The decision comes just days after Britain’s telecom company BT announced that it would stop accepting Visa credit cards shortly after Christmas. Visa won that round, but if the credit card boycott continues, it could create a double-whammy for Amazon, which currently accepts Visa in the United States, Canada, Australia, Germany, and Japan.
“The Amazon customer card provides us with enhanced payment options, including integrated bill payment and reduced fraud risk,” said Nicky Phillips, a spokeswoman for the company, in a statement sent to The New York Times. “Given this, we are currently evaluating our options to continue providing these benefits to customers,” including giving the user a full refund for the amount paid, she said.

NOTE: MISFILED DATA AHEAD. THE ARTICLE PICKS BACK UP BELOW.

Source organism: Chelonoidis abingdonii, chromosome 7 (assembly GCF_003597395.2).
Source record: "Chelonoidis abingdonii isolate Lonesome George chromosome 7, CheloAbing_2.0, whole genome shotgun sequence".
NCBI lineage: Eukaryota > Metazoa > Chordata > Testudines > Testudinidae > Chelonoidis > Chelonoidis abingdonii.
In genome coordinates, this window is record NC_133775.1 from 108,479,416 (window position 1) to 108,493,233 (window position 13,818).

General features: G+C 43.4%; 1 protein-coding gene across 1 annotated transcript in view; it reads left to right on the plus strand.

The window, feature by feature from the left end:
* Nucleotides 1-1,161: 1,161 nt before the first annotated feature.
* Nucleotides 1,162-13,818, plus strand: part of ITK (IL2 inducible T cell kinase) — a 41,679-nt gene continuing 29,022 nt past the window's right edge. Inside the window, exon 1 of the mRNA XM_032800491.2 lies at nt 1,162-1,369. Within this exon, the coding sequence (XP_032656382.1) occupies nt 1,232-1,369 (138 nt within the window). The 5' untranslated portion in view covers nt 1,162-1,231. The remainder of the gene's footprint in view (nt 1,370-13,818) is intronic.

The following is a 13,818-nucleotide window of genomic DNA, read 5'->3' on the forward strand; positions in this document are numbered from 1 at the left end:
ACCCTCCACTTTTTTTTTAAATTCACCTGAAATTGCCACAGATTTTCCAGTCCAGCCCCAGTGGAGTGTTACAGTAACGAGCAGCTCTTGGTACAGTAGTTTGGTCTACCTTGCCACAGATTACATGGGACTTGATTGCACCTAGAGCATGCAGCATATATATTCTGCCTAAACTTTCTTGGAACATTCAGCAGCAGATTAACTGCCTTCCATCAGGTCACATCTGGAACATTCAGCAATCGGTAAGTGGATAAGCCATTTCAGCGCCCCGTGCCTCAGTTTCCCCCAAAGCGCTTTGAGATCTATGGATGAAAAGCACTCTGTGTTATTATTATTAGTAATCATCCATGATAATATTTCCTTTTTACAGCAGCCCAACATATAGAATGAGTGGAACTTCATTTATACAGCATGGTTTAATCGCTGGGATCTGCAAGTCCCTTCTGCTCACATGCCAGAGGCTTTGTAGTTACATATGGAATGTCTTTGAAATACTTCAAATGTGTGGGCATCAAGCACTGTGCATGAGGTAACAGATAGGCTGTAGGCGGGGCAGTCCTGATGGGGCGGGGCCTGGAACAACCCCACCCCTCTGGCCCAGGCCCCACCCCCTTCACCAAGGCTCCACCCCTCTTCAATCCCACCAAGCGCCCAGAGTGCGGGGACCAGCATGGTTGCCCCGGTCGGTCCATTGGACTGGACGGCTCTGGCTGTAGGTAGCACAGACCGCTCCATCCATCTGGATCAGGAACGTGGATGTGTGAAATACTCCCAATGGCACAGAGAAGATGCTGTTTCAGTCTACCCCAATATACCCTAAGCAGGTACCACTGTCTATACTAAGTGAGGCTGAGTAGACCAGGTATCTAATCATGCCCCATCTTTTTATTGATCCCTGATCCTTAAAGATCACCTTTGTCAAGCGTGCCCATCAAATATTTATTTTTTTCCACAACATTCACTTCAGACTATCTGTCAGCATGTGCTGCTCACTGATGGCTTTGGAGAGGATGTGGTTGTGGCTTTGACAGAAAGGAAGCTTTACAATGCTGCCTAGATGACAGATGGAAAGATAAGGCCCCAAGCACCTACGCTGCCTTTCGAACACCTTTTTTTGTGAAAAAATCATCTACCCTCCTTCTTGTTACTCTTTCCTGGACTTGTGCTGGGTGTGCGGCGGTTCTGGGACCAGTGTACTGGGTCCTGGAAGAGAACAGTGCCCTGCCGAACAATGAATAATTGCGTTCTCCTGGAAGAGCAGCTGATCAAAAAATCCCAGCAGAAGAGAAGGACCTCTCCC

Companies use credit cards to incentivize their customers to shop on their sites and to entice them to pay their bill quickly. Visa, for its part, said that Amazon’s decision to drop the cards because of inadequate user satisfaction was “deeply concerning” and part of a strategy to negatively impact the US economy.
The spokeswoman told The Times that some shoppers who are from “low income, low education backgrounds … may be put off by increasing late fees and extra fees.” The company is also concerned about how “they may respond negatively if these costs are passed onto them by Visa or American Express.” The spokeswoman said that if they are able to find a non-Visa credit card that meets Amazon’s needs and customer satisfaction standards, they will continue to accept the cards.